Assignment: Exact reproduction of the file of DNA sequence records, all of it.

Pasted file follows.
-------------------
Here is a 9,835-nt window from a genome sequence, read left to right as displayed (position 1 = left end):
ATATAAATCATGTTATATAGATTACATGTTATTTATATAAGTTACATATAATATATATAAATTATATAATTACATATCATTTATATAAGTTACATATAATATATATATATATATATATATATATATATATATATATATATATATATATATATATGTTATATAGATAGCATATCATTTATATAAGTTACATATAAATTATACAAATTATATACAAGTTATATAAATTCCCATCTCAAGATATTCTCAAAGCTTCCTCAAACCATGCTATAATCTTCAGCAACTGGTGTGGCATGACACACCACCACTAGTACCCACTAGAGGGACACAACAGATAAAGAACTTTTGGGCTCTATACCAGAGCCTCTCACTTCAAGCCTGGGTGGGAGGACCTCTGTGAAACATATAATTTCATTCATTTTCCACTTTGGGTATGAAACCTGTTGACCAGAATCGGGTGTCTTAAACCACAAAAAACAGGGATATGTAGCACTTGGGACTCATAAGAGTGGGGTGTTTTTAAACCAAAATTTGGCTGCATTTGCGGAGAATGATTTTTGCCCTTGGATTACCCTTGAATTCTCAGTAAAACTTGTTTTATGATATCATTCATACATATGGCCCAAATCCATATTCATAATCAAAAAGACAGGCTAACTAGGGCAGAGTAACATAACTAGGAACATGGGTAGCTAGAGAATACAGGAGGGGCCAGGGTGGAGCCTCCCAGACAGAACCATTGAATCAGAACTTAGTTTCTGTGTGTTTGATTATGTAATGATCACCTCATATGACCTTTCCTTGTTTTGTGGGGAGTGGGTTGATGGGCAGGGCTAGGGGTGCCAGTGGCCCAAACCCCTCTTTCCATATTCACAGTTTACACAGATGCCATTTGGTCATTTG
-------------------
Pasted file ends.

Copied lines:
Here is a 9,835-nt window from a genome sequence, read left to right as displayed (position 1 = left end):
ATATAAATCATGTTATATAGATTACATGTTATTTATATAAGTTACATATAATATATATAAATTATATAATTACATATCATTTATATAAGTTACATATAATATATATATATATATATATATATATATATATATATATATATATATATATATATATGTTATATAGATAGCATATCATTTATATAAGTTACATATAAATTATACAAATTATATACAAGTTATATAAATTCCCATCTCAAGATATTCTCAAAGCTTCCTCAAACCATGCTATAATCTTCAGCAACTGGTGTGGCATGACACACCACCACTAGTACCCACTAGAGGGACACAACAGATAAAGAACTTTTGGGCTCTATACCAGAGCCTCTCACTTCAAGCCTGGGTGGGAGGACCTCTGTGAAACATATAATTTCATTCATTTTCCACTTTGGGTATGAAACCTGTTGACCAGAATCGGGTGTCTTAAACCACAAAAAACAGGGATATGTAGCACTTGGGACTCATAAGAGTGGGGTGTTTTTAAACCAAAATTTGGCTGCATTTGCGGAGAATGATTTTTGCCCTTGGATTACCCTTGAATTCTCAGTAAAACTTGTTTTATGATATCATTCATACATATGGCCCAAATCCATATTCATAATCAAAAAGACAGGCTAACTAGGGCAGAGTAACATAACTAGGAACATGGGTAGCTAGAGAATACAGGAGGGGCCAGGGTGGAGCCTCCCAGACAGAACCATTGAATCAGAACTTAGTTTCTGTGTGTTTGATTATGTAATGATCACCTCATATGACCTTTCCTTGTTTTGTGGGGAGTGGGTTGATGGGCAGGGCTAGGGGTGCCAGTGGCCCAAACCCCTCTTTCCATATTCACAGTTTACACAGATGCCATTTGGTCATTTG